Oracle pushes Linux to ISVs

Oracle Corp. has launched a support and marketing program to encourage ISVs (independent software vendors) to develop Linux-based Oracle applications.

Oracle's Unbreakable Linux program will help ISVs with development work, with porting current applications to Linux, and with marketing, Senior Vice President and Chief Marketing Officer Mark Jarvis said Wednesday.

The US$150 million campaign will include free development software for ISVs, a Linux software pack for porting current applications to run on Linux, plus design and testing help.

A two-for-one marketing fund means Oracle will give US$2 for every US$1 spent on approved marketing campaigns, Jarvis said.

Pascal Gremiaux, product marketing manager of Access Commerce SA, said Access has been moving its products to Linux over the past six months. The Toulouse, France, company's Cameleon software automates sales of tailored or customized products. It was a customer-driven decision to move to Linux, Gremiaux said, with clients asking to move to Oracle but looking for low cost, reliable solutions.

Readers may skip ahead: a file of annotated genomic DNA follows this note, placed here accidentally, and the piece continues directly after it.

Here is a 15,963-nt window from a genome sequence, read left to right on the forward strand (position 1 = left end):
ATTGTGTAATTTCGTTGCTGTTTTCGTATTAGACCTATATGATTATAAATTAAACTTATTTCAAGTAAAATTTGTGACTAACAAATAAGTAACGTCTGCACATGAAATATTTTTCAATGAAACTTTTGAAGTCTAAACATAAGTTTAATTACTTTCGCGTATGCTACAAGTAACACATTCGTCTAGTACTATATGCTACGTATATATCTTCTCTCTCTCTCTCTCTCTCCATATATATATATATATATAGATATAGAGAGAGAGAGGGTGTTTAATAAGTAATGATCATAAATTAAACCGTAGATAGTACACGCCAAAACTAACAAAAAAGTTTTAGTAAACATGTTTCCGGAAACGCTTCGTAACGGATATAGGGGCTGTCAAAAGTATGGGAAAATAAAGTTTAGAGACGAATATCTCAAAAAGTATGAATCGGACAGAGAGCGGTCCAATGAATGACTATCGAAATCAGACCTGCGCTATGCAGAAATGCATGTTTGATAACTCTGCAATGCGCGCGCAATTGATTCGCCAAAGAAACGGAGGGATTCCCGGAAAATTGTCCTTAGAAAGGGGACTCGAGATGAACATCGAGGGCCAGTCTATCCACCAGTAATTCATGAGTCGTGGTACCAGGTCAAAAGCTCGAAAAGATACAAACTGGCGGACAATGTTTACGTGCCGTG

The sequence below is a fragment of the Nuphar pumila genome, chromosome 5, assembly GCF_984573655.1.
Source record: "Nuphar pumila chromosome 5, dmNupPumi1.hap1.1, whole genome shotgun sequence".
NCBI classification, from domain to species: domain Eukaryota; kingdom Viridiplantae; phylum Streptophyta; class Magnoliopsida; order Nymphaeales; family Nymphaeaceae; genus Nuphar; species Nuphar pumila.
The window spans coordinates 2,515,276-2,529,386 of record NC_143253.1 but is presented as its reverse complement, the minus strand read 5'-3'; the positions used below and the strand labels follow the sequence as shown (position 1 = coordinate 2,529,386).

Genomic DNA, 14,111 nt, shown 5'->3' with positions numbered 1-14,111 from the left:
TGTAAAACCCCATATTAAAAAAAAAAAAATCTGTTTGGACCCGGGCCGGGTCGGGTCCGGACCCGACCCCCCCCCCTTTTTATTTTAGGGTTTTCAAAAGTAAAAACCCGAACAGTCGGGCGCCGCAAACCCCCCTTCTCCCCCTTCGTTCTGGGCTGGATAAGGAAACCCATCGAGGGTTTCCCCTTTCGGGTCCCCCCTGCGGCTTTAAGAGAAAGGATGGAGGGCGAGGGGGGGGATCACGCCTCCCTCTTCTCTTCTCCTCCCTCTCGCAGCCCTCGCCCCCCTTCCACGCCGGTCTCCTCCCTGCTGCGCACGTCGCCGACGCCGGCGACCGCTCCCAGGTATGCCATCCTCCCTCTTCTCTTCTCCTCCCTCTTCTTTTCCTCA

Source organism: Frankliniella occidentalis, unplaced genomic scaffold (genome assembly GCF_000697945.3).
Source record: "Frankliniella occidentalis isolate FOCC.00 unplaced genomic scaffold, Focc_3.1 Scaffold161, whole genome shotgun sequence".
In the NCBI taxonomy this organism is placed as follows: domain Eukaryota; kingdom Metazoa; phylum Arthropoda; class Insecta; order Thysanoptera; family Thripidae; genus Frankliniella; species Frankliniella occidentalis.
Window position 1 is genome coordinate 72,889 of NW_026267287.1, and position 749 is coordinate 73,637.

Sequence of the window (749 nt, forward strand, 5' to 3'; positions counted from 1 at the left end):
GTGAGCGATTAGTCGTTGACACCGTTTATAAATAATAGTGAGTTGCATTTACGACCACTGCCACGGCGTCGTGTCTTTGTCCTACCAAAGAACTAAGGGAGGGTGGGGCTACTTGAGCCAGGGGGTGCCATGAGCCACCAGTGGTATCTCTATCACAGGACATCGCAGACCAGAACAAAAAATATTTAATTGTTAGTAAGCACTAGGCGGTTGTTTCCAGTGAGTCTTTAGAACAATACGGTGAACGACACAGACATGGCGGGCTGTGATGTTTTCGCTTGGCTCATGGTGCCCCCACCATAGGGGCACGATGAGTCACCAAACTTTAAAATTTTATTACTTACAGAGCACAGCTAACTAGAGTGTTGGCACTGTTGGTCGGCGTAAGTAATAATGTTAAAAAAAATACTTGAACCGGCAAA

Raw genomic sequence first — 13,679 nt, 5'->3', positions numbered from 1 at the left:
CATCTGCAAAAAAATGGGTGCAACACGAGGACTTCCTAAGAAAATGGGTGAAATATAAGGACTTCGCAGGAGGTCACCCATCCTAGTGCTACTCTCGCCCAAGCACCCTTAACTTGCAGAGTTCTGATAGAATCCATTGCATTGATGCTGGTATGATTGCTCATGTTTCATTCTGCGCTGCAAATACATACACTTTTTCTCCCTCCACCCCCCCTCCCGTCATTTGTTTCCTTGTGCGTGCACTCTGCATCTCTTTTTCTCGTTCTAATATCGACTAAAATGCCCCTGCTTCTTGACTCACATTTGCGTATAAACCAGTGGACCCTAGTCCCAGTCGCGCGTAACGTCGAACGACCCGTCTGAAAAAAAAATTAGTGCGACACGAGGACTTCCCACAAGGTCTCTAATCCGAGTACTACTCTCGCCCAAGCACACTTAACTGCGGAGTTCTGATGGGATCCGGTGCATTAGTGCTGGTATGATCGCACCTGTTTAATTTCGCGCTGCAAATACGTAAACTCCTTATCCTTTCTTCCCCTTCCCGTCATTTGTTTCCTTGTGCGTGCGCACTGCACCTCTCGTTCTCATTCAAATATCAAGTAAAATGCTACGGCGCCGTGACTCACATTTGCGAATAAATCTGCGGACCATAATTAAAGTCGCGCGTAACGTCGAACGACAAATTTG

Rudi van Havermaet, sales and marketing director of DCS Transport and Logistics Solutions, part of DCS group PLC in London, agreed that customer demand is the driver. DCS is not pushing its customers to use Linux, but is responding to demand, he said. "Customers in the transport industry want to cut costs, and they want reliability and functionality." It took a year of debate within the company to make the decision, he said, "but with Oracle behind it we had enough confidence to say we would support it."

All Oracle products are now available on Linux and the company now recommends Linux for mid-tier applications to all its new customers, Jarvis said. "It's what we run our own business on, so it's hard not to recommend it," he said.

Most database customers are also recommended to run on Linux, Jarvis said. "About 75 percent of the time, we recommend Linux. It's down to size and manageability constraints, because manageability is one issue with Linux. But that'll be fixed soon," he said. Oracle itself is developing solutions to Linux's manageability problems, he said.

Oracle is not promoting Linux ahead of other platforms, but offering a new option that customers want, Jarvis said. Linux is expected to grow by 58 percent in the next five years, he said.

Pricing will be consistent across operating systems. "The benefits of the lower costs will be shared across all customers," Jarvis said.

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